Those who do not consider him a prophet include ʿAlī b. Abī Ṭālib (13bh-40/609-660), Ibn ʿAbbās (3bh-68/619-688), and “a group of Companions” (per al-Samarqandī, Baḥr). Both Abū Jaʿfar al-Naḥḥās (d. 338/ca.950) and al-Maqdisī (569-643/1174-1245) cite ʿAlī’s descriptive account about him: “He was neither a prophet nor an angel. He was a righteous man who loved Allah and whom Allah loved; he was sincere with Allah and Allah granted him sincere counsel,” and he received the title due to the mortal blows he received on either side of his head (see above) (Maʿānī, calling this the strongest report concerning Dhūl-Qarnayn; al-Aḥādīth al-mukhtāra 2:175; cf. Ibn Ḥajar, Fatḥ al-bārī 6:383, who called the narration sound). Ibn Zayd said, “I have not heard any sound source calling Dhūl-Qarnayn a prophet; he was a warner (nadhīr)” (Ṭabarī, Tafsīr, sub Q 25:1). This position understands the Divine speech mentioned in the verse either to have been sent to a prophet of the time, who in turn advised Dhūl-Qarnayn; or to have been not revelation proper but inspiration (ilhām) (the latter position is strongly supported by Baghawī, Tafsīr and Ibn Kathīr, Bidāya 2:122; cf. al-Kirmānī, Gharāʾib 1:678).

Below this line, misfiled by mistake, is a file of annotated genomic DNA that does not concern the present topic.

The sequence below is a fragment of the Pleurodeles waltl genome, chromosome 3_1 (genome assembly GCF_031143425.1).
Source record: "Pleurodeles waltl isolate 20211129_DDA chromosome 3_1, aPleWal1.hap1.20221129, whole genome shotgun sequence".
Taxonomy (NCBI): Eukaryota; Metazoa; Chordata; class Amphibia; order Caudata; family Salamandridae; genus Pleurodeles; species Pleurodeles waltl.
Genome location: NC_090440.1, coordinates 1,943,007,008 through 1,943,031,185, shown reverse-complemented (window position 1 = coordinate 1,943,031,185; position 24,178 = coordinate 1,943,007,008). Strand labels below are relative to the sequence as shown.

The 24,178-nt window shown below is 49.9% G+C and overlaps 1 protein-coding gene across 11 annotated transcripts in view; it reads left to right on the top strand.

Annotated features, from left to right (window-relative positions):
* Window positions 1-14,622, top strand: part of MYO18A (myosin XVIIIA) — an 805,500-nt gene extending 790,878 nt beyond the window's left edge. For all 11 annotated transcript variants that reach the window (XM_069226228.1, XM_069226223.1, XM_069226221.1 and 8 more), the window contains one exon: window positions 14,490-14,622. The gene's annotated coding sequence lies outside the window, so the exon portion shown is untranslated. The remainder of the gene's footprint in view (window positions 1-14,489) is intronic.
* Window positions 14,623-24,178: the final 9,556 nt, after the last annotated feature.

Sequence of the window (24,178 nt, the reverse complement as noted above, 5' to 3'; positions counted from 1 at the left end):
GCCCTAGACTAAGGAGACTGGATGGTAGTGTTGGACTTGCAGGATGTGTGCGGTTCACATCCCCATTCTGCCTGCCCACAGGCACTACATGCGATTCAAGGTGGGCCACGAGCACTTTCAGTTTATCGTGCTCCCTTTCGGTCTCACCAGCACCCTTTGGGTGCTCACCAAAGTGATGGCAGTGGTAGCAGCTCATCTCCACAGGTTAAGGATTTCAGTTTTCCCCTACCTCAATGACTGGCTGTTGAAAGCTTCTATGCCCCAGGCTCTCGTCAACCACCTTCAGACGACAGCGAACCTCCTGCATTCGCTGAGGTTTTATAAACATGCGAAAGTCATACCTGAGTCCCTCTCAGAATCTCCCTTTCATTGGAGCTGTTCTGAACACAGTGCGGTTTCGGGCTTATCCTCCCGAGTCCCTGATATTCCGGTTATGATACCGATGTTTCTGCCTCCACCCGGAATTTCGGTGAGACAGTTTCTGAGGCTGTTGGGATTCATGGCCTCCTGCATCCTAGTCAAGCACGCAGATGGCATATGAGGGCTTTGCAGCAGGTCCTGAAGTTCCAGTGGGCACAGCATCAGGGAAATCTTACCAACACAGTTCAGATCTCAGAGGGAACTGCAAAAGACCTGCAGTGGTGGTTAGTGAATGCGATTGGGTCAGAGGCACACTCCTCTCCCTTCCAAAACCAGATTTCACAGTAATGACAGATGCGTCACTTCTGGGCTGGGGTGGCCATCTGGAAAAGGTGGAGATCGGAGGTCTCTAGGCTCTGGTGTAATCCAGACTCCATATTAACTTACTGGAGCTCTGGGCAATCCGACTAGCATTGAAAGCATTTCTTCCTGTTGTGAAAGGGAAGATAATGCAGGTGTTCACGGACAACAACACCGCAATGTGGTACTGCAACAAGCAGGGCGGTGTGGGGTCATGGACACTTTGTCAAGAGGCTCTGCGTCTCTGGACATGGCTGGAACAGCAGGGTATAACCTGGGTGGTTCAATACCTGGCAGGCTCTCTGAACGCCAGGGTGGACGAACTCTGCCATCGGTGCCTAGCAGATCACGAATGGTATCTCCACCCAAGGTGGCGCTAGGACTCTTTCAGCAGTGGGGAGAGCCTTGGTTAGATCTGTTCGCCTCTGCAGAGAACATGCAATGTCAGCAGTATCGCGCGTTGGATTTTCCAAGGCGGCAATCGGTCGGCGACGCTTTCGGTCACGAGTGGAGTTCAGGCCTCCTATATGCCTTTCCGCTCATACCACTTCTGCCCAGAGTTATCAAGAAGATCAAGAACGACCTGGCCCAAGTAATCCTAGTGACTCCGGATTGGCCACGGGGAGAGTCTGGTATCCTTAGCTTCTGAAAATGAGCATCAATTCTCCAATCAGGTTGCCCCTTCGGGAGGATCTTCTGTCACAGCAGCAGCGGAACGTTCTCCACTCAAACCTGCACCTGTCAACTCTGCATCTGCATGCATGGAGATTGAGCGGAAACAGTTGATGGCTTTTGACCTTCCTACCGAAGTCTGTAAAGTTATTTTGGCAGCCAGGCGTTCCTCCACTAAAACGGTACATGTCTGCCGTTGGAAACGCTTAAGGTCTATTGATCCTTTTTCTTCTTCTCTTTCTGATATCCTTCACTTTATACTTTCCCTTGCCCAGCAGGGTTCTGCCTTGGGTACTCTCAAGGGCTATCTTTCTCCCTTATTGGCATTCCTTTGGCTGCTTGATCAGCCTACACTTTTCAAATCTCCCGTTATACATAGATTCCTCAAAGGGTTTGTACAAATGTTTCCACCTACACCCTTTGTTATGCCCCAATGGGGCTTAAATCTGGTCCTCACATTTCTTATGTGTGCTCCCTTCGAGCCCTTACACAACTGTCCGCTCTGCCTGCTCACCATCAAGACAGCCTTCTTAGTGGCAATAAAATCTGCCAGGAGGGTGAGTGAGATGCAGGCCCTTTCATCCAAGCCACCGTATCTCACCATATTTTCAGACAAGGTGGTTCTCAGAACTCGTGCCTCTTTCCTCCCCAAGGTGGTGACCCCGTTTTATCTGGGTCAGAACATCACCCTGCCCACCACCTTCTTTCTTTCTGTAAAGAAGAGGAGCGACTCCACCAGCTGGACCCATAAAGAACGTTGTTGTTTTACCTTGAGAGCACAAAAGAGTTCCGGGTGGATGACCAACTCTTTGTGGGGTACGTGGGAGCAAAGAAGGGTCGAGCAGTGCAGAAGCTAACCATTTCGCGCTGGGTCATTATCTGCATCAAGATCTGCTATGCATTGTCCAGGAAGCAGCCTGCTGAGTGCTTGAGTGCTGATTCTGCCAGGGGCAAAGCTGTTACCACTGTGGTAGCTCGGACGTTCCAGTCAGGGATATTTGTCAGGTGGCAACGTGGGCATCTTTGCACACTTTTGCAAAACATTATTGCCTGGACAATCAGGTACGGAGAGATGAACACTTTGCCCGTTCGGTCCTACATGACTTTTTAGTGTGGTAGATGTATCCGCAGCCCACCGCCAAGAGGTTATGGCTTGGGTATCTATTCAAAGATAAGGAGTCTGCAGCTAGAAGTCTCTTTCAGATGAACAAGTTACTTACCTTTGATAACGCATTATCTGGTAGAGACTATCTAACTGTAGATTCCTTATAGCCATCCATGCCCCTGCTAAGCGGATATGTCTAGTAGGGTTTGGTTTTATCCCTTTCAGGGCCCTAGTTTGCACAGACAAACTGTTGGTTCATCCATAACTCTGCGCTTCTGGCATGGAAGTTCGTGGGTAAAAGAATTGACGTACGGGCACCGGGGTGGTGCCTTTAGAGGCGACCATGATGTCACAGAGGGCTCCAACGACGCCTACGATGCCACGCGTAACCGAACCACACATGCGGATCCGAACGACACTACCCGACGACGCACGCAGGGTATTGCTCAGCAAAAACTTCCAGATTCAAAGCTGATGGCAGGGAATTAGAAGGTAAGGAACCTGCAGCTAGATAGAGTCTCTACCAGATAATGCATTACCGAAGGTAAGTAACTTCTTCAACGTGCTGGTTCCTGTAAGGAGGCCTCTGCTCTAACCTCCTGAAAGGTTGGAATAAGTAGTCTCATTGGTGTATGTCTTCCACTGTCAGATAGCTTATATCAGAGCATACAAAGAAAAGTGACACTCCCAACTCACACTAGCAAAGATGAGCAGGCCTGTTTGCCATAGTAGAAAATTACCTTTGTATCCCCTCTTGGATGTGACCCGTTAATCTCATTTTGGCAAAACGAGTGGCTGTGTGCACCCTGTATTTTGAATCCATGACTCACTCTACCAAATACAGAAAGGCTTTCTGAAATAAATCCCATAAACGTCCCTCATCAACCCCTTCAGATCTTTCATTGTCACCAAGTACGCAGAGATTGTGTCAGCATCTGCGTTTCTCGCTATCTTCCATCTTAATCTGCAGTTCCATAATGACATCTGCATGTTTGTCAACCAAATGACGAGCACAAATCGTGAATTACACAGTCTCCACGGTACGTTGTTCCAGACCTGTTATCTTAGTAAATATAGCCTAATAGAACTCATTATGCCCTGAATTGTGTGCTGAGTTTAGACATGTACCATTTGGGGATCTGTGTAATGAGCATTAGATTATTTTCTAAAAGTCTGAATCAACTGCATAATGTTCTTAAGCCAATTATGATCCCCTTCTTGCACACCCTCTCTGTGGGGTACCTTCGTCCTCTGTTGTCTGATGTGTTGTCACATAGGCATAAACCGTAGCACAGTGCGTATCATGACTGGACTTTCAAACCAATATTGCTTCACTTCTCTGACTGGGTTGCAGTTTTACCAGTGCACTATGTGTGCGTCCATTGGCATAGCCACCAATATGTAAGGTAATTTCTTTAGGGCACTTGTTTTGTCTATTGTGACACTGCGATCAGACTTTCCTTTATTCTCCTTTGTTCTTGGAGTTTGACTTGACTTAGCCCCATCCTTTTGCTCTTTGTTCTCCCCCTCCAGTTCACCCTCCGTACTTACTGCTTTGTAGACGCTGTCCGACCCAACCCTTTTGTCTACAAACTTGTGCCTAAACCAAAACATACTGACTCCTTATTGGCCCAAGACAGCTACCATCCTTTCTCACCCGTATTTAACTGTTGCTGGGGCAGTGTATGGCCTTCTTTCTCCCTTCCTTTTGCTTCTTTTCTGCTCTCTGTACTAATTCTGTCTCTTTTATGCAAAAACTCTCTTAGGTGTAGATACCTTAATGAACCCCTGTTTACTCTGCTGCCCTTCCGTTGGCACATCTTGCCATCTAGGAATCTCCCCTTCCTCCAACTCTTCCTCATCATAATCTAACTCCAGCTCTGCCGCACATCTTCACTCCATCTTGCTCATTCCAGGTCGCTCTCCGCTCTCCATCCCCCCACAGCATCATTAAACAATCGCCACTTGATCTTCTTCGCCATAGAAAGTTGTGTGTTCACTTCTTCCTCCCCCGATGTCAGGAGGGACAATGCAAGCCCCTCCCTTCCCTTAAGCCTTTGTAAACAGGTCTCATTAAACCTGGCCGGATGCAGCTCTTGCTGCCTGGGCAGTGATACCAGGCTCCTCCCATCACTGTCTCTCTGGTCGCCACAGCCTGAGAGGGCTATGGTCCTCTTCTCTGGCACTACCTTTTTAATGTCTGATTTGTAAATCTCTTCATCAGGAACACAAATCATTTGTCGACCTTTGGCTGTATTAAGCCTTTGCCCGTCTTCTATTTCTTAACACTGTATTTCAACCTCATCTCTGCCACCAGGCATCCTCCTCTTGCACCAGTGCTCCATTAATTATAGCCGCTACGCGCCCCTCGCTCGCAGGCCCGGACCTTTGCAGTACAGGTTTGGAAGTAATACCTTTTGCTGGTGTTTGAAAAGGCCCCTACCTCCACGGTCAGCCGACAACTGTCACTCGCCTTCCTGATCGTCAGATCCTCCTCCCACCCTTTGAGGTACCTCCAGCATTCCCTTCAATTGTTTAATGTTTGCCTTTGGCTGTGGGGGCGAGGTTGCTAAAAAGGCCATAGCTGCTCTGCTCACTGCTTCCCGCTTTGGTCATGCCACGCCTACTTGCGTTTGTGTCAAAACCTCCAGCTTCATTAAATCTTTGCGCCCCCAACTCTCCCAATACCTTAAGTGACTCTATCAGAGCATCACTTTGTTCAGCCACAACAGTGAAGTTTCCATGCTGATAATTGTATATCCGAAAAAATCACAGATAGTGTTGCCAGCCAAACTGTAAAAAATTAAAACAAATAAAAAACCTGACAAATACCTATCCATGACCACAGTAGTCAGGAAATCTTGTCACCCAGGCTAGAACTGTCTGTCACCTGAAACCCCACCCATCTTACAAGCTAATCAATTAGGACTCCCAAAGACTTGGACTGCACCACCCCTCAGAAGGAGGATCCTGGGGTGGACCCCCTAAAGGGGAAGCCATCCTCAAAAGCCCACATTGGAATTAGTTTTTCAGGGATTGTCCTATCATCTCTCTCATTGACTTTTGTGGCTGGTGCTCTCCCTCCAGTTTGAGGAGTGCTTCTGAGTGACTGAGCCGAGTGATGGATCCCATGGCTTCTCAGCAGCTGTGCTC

Three historical persons have been identified with the Qurʾānic Dhūl-Qarnayn: (i) a king named al-Iskandar (Alexander) sometimes equated with Alexander III (“the Great”) of Macedon (356-323 BC), founder of Alexandria; (ii) a Yemeni Ḥimyarī king by the name of al-Ṣaʿab b. Marāthid b. al-Ḥārith; and (iii) the Persian emperor Cyrus (600 or 576-530 BCE). One of the first to identify him as the former was Wahb b. Munabbih, who said, “Dhūl-Qarnayn was a Roman, the only son of an elderly woman, and his name was al-Iskandar (Alexander)” (Ṭabarī, Tafsīr). This identification is reported by the historians Ibn Isḥāq (80-150/699-767), Ibn Hishām (d. 217/833), as well as by a host of exegetes, most of whom mention it among other possibilities; others mention only his name (Ibn ʿAṭiyya, Muḥarrar; Ibn Juzayy al-Kalbī, al-Tashīl; Makkī, Hidāya; Baghawī and Qurṭubī, Tafsīrs). Al-Rāzī is emphatic in his arguments, but hesitant in identifying him as Alexander on doctrinal grounds. He states that there are variant opinions, but reasons that Dhūl-Qarnayn is none other than Alexander, son of Philip, the Greek (al-Iskandar b. Fīlibūs al-Yūnānī), because